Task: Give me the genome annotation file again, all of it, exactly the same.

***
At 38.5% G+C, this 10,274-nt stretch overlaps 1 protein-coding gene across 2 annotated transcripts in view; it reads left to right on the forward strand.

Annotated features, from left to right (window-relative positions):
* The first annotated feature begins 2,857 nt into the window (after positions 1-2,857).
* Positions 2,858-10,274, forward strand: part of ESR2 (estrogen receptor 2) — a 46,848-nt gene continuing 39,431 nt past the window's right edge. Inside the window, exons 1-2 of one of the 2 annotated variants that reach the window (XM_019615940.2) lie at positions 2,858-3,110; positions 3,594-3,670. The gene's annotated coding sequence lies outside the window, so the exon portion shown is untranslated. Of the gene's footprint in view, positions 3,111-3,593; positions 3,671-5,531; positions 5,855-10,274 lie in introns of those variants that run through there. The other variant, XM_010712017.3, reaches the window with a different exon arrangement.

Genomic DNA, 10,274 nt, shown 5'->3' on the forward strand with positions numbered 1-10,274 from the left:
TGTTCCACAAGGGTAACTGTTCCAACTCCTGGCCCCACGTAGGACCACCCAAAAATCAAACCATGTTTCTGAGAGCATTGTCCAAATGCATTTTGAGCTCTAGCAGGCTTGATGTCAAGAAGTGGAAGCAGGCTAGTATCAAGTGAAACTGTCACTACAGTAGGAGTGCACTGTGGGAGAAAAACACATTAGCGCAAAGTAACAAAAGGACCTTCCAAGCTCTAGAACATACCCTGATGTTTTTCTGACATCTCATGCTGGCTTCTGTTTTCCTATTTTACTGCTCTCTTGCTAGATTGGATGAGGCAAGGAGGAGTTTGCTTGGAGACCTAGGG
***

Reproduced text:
At 38.5% G+C, this 10,274-nt stretch overlaps 1 protein-coding gene across 2 annotated transcripts in view; it reads left to right on the forward strand.

Annotated features, from left to right (window-relative positions):
* The first annotated feature begins 2,857 nt into the window (after positions 1-2,857).
* Positions 2,858-10,274, forward strand: part of ESR2 (estrogen receptor 2) — a 46,848-nt gene continuing 39,431 nt past the window's right edge. Inside the window, exons 1-2 of one of the 2 annotated variants that reach the window (XM_019615940.2) lie at positions 2,858-3,110; positions 3,594-3,670. The gene's annotated coding sequence lies outside the window, so the exon portion shown is untranslated. Of the gene's footprint in view, positions 3,111-3,593; positions 3,671-5,531; positions 5,855-10,274 lie in introns of those variants that run through there. The other variant, XM_010712017.3, reaches the window with a different exon arrangement.

Genomic DNA, 10,274 nt, shown 5'->3' on the forward strand with positions numbered 1-10,274 from the left:
TGTTCCACAAGGGTAACTGTTCCAACTCCTGGCCCCACGTAGGACCACCCAAAAATCAAACCATGTTTCTGAGAGCATTGTCCAAATGCATTTTGAGCTCTAGCAGGCTTGATGTCAAGAAGTGGAAGCAGGCTAGTATCAAGTGAAACTGTCACTACAGTAGGAGTGCACTGTGGGAGAAAAACACATTAGCGCAAAGTAACAAAAGGACCTTCCAAGCTCTAGAACATACCCTGATGTTTTTCTGACATCTCATGCTGGCTTCTGTTTTCCTATTTTACTGCTCTCTTGCTAGATTGGATGAGGCAAGGAGGAGTTTGCTTGGAGACCTAGGG